Why did you choose to study computer science?

I started programming during high school and was fascinated by the diversity and opportunities in this field.

Who or what had a strong effect on your interest or trajectory in computer science?

The first high school I went to was all on Latin, Greek, etc. I soon realized that this was the wrong environment for me, since I loved maths, physics, chemistry etc. When I was about 15 years old, a new type of school was introduced on my hometown: students could learn how to program and at the same time do their high school diploma. It is thanks to my parents that I dared to change schools! I am eternally grateful to them for this support.

What life lessons did you learn during your time at CU?

To be open to how other cultures do things differently – and sometimes even better than the way you are used to. In the end it is up to yourself to choose which parts of a “new” culture you want to incorporate in your life and which parts of your “old” culture you want to unlearn.

Stefanie LindstaedtTell us about your career path.

After attending the technical high school mentioned above, I went on to study computer science at Technical University Darmstadt (Germany). After finishing an equivalent to a BS degree in CS, I was awarded a scholarship from DAAD (German Academic Exchange Program) for one year of study at CU Boulder. After about six months at CU, it became clear to me that I wanted to stay on for a PhD. I first finished my MS with Mike Mozer and then went on to the PhD program with Gerhard Fischer. It was wonderful to work with such excellent academics and their groups, and I am very grateful to Prof. Fischer to take me on as a research assistant during this time. I would not have been able to afford the out of state tuition otherwise. It was a wonderful time!

After finishing my PhD I wanted to return to Germany and started work at the research branch of Daimler. After 2.5 years I returned to Boulder since my then-boyfriend, now husband, was still completing his PhD there. I worked for about one year at GlobalSight, a small IT startup until the IT bubble burst. We then moved to Austria where I became head of department at Know-Center (Austria’s Research Center for Data-driven Business and Big Data Analytics) and was later promoted to full professor at University of Technology at Graz. Now I am CEO of the Know-Center and Head of the Institute for Interactive Systems and Data Science at TU Graz.   

What moments in your career have been most exciting or defining?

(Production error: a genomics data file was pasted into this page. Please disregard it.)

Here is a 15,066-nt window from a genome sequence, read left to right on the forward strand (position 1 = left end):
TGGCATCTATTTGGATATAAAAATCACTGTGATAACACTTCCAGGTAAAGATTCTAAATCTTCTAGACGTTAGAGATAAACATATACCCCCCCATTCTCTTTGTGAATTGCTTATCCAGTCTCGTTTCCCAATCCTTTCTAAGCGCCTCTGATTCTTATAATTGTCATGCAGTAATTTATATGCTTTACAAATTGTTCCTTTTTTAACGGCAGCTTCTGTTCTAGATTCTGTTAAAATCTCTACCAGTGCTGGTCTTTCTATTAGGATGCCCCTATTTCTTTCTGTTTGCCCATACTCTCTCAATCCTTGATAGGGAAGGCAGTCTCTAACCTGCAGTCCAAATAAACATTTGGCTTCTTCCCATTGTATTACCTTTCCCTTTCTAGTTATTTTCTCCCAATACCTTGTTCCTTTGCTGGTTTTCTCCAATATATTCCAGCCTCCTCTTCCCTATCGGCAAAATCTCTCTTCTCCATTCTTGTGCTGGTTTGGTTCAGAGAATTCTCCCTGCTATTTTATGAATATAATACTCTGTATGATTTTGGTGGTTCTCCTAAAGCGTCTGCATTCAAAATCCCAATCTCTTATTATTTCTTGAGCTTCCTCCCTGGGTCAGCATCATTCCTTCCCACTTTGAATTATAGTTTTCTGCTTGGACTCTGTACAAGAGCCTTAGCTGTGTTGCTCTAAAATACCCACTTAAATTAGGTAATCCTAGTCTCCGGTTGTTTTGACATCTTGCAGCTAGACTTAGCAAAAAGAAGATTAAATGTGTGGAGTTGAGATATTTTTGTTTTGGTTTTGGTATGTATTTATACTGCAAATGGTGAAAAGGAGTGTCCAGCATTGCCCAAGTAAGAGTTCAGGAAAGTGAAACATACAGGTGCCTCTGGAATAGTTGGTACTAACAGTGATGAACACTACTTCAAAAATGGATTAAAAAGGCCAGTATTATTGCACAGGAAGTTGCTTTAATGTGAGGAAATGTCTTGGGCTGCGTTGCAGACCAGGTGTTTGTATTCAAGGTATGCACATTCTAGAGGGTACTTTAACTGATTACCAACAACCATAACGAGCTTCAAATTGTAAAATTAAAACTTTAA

The time of my PhD studies was exhilarating. Coming from a Germany to a U.S. university changed my outlook on academic life completely and gave me lots of opportunities. Coming back to Europe was not easy in the beginning, but TU Graz and Know-Center gave me lots of opportunities to grow. Taking on leadership responsibilities enabled me to turn my ideas into reality (on a small scale).

What moments in your personal life have been most exciting or defining?

Of course the social aspects of being in Boulder were exciting. I learned how to ski and Latin dancing and so many other things. Life as a grad student is something you definitely do not want to miss out on. But most importantly, I met my husband Roderick there! His support and love have enabled me to tackle all the other things in life. However, becoming a mom beats everything else. I am now the very proud mom of two beautiful and incredibly intelligent girls, who give additional meaning to everything I do.

What is your biggest career or life lesson to date?

Hard work pays off. Grab opportunities when they come along (even if you are unsure at the time if you will succeed).

What is your current professional role? What is your favorite part of that role? 

I am professor at TU Graz and CEO of Know-Center. In both roles I work to generate an environment/ecosystem for researchers and students in which they like to work and can turn their research ideas into reality.

Are there any “words to live by,” credo, or top values that you follow?

Prof. Fischer has always talked about being aware of the “symmetry of ignorance” that makes it difficult for people from different disciplines to work together on a common goal. I have learned that this extends far beyond work situations.

What advice would you give to current or future computer science students?

This field offers so many exciting opportunities. It will be difficult to choose one over the other. So during your studies, try to look beyond your current focus and try out other classes. It will enrich you personally.

What do you expect or hope to see in the next 50 years of computer science?

That we use CS to help us create a safer, greener, more healthy, more fair world for our kids to live in.